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Additive manufacturing (AM), which is more commonly known as three-dimensional (3D) printing, has created limitless possibilities for the development and production of 3D objects. Through the use of a digital file, 3D printing technologies are able to create pristine 3D objects that have subsequently attracted the attention from a variety of industries including automobiles, electronics and food industries. The digital design, which is otherwise referred to as the Computer Aided Design (CAD) file, is generated through the use of 3D scanners or modeling software1. Despite its potential use in many different industries, the commercialization of AM technologies would require both automation and simplification of the workflow to be achieved for the design, engineering, and manufacturing of all involved components.
The Scope of Automated 3D Printing
AM experts predict that a majority of industrial 3D printers will incorporate automation within the next decade. As a result, these industries will not only reduce the need for skilled operators to constantly monitor the machinery; but will also significantly reduce the overall cost associated with completing these processes. The revenue for automated 3D printing is estimated to be $11.2 billion USD by the end of 20272. Over the last several years, several major industrial companies have incorporated AM technology into their production chain; there, the automation of 3D printing will streamline the workflow in these and future applied industries from the supply of materials and any required post-processing techniques through interconnected robotic electronic systems2.
Automation in AM Manufacturing
Several companies have already adapted the new wave of products that are created by 3D printing. For example, Voodoo manufacturing has recently launched a 3D printer factory that will be used to produce both major and minor parts that can be easily assembled post-print3. Through the use of MakerBot replicators, Voodoo has successfully designed a workflow that is capable of automating the 3D printing process. Furthermore, this company recently launched “Project Skywalker,” which involved the incorporation of much larger N2 plus systems into the workflow that will ultimately lead to a highly efficient and automated 3D printing process for the company3. In doing so, Project Skywalker involves the use of a low cost UR10 robotic arm that is situated next to the conveyor belt to remove prints from the machines within a single cell and ultimately deposit the objects onto the conveyor belt until they reach the next fresh bed within the system. As a result of this process, cells are able to successfully and autonomously operation 24/7 without requiring any human intervention in the process3. Once the printing process has been completed, Voodoo’s employees will collect the batch of parts the 3D printer carryout any required post-processing and shipping procedures3.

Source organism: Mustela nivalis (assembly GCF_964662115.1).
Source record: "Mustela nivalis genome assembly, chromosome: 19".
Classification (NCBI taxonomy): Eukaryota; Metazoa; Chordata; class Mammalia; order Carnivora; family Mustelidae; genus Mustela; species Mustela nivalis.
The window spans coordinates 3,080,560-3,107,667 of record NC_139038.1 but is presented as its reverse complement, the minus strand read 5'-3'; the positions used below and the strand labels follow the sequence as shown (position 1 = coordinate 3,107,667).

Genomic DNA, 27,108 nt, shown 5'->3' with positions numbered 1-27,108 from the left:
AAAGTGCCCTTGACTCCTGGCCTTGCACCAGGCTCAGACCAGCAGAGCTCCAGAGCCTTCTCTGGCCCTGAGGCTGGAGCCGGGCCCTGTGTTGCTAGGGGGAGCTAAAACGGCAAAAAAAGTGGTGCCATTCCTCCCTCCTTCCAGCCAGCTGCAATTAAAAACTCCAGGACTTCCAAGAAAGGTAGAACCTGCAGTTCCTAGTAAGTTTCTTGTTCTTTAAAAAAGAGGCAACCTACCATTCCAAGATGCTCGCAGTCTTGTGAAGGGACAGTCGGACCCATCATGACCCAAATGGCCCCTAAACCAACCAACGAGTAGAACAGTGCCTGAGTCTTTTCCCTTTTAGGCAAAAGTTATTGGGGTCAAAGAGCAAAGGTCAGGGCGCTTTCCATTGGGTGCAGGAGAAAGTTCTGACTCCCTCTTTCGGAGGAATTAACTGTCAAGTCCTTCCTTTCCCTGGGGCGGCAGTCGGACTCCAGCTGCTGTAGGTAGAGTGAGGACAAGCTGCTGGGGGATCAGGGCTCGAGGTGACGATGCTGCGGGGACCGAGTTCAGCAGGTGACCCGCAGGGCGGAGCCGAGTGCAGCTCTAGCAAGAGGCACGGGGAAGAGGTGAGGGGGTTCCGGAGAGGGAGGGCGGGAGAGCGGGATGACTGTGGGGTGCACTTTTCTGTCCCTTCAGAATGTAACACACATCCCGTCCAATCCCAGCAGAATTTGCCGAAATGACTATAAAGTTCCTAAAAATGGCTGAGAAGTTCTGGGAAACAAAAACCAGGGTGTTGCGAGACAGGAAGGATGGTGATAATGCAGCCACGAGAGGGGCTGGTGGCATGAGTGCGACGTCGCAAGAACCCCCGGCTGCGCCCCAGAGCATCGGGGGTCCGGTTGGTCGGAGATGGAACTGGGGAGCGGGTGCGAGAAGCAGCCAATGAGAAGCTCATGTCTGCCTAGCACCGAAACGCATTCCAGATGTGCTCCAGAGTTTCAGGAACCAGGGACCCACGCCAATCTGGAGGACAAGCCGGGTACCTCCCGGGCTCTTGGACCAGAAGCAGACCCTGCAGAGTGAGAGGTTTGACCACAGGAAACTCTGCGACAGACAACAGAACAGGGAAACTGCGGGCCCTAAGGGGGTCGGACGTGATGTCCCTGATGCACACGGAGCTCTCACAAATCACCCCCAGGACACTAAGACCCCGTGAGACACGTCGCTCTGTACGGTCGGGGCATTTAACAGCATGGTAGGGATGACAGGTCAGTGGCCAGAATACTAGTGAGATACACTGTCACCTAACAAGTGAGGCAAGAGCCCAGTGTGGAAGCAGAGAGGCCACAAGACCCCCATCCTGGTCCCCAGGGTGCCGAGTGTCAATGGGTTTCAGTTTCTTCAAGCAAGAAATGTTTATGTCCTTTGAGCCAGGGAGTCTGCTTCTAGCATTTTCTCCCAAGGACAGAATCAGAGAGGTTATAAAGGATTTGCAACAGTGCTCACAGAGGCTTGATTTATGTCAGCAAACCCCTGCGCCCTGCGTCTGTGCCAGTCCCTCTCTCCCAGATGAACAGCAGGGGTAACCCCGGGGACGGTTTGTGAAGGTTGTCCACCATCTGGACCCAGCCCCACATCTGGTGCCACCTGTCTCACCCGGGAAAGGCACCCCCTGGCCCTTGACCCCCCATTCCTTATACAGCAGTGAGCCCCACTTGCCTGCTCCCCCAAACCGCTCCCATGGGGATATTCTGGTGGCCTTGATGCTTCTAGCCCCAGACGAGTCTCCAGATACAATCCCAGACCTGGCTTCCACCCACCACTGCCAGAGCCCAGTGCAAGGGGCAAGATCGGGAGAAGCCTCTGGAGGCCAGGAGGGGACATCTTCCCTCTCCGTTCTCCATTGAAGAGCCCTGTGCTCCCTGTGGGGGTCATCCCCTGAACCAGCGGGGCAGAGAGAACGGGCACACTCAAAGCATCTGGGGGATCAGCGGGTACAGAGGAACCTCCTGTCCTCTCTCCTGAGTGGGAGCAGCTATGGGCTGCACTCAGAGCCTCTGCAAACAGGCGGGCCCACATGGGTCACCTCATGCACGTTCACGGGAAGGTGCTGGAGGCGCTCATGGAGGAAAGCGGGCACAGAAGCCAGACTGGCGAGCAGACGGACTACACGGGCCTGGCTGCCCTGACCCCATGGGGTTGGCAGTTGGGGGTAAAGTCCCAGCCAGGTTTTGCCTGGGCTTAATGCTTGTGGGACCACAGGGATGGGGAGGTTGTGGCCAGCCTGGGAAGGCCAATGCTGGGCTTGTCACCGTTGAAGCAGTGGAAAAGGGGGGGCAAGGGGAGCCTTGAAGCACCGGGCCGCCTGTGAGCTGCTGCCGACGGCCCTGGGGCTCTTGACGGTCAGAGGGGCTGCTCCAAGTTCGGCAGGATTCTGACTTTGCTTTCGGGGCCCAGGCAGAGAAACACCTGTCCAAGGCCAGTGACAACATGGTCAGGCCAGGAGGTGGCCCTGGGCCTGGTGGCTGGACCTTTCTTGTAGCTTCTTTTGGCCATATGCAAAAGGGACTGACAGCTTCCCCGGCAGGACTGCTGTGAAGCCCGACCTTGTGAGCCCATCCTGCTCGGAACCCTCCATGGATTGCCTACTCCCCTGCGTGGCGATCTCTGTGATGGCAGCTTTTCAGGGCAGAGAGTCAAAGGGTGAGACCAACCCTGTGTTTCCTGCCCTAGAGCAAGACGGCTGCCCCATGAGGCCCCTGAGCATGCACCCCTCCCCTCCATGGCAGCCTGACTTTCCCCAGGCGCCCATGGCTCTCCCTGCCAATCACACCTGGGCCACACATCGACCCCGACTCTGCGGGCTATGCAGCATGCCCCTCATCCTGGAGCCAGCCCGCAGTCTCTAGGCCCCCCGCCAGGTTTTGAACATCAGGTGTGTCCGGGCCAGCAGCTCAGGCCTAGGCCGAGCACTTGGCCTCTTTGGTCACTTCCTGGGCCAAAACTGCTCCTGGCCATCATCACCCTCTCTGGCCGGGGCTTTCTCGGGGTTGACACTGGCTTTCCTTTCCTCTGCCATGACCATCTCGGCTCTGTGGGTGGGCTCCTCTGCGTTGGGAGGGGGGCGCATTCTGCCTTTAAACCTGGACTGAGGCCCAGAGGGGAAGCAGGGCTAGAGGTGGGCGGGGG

Stratasys is another company that is currently utilizing a continuous build 3D demonstrator that consists of a series of fused deposition modeling (FDM) 3D printers that produce batches of parts by 3D printing3. The most unique aspect of Stratasys’ system is its technology that features automatic queue management, which enables the printing job to be taken over by another printer if the assigned printer fails or has a malfunction3.
To streamline their design to the manufacturing process, Siemens has integrated AM technology from Materialise into Siemens’ NX software in 20174. NX is an extensively used software that is used to design various products in a variety of industries including automobiles, aircraft, marine vessels, medical devices, machinery, and consumer products4. On the other hand, Materialise 3D Print Suite facilitates the end part manufacturing by 3D printing, a process which includes both power bed fusion and material jetting4. By combining the Materialise Lattice and Siemens’ NX software, these companies were able to create accurate and complete CAD models for powder bed fusion and material jetting 3D printing processes4.
Previously, AM processes required manufacturers to work with two separate systems that individually focused on product design and 3D printing design4. As a result of this two-step process, AM manufacturing often required a significant amount of time to be completed, while also being subjected to various potential errors as a result of data translation issues and an overall lack of associativity that existed between these two systems.
Newly developed 3D printing software is now capable of supporting structure design, 3D nesting, build tray preparation and build processors framework technology for AM4. As a result, errors in data translation and conversions have been significantly reduced, while also reducing the amount of time consumed from the completed product design to print the final 3D model by approximately 30 percent. In fact, the changes that have been made in digital product design models are automatically reflected in the final 3D printed products4. These companies are optimistic that such automation will enable AM’s evolution from prototyping to a commercial manufacturing technology.
- “What is 3D Printing?” – 3DPrinting.com
- “3D Printing Automation: $11.2bn Market by 2027” – 3D Natives
- “Automated 3D Printing: How Industrial Additive Manufacturing is Evolving” – Engineering.com
- “Siemens, Materialise Technology aims to streamline product design through 3D Printing” – Manufacturing Automation